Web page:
“Gardeners know that you must nourish the soil if you want healthy plants. You must water the plants adequately, especially when seeds are germinating and sprouting, and they should be planted in a nutrient-rich soil. Why should nutrition matter less in the creation of young humans than it does in young plants? I'm sure that it doesn't.”
Ina May Gaskin, Ina May's Guide to Childbirth
“Even if it has not been your habit throughout your life so far, I recommend that you learn to think positively about your body.”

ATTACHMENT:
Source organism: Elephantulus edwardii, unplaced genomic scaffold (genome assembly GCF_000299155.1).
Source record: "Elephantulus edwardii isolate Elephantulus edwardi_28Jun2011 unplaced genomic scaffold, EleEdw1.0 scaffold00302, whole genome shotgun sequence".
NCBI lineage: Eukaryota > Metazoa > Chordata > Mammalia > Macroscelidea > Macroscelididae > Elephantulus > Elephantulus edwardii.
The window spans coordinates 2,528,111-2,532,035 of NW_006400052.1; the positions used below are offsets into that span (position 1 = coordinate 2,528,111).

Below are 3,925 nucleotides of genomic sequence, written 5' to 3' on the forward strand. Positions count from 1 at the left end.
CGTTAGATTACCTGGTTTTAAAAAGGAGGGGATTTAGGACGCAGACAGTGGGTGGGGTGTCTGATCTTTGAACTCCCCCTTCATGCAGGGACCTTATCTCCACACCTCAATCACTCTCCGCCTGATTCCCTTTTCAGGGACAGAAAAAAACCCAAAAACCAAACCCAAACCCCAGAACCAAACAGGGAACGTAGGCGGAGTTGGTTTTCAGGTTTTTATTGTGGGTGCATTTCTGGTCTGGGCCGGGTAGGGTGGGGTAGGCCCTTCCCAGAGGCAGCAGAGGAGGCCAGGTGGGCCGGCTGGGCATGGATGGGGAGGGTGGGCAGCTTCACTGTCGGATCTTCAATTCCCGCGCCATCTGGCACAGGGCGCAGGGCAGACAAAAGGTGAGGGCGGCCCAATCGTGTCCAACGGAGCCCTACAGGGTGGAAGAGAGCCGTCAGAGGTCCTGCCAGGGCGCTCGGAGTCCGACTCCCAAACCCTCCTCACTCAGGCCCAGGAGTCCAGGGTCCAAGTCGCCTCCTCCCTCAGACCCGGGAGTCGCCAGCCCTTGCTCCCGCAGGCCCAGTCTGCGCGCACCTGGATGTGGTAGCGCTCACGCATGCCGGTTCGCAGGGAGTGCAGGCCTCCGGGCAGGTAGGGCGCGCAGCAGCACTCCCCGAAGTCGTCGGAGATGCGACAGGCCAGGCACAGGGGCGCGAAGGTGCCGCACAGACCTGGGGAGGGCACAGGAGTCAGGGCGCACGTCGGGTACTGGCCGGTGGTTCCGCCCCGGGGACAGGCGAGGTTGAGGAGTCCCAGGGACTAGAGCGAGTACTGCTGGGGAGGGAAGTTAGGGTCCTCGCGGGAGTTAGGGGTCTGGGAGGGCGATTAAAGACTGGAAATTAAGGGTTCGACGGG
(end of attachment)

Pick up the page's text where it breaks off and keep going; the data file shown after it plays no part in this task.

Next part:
Ina May Gaskin, Ina May's Guide to Childbirth
“The techno-medical model of maternity care, unlike the midwifery model, is comparatively new on the world scene, having existed for barely two centuries. This male-derived framework for care is a product of the industrial revolution. As anthropologist Robbie Davis-Floyd has described in detail, underlying the technocratic mode of care of our own time is an assumption that the human body is a machine and that the female body in particular is a machine full of shortcomings and defects. Pregnancy and labor are seen as illnesses, which, in order not to be harmful to mother or baby, must be treated with drugs and medical equipment. Within the techno-medical model of birth, some medical intervention is considered necessary for every birth, and birth is safe only in retrospect.”
Ina May Gaskin, Ina May's Guide to Childbirth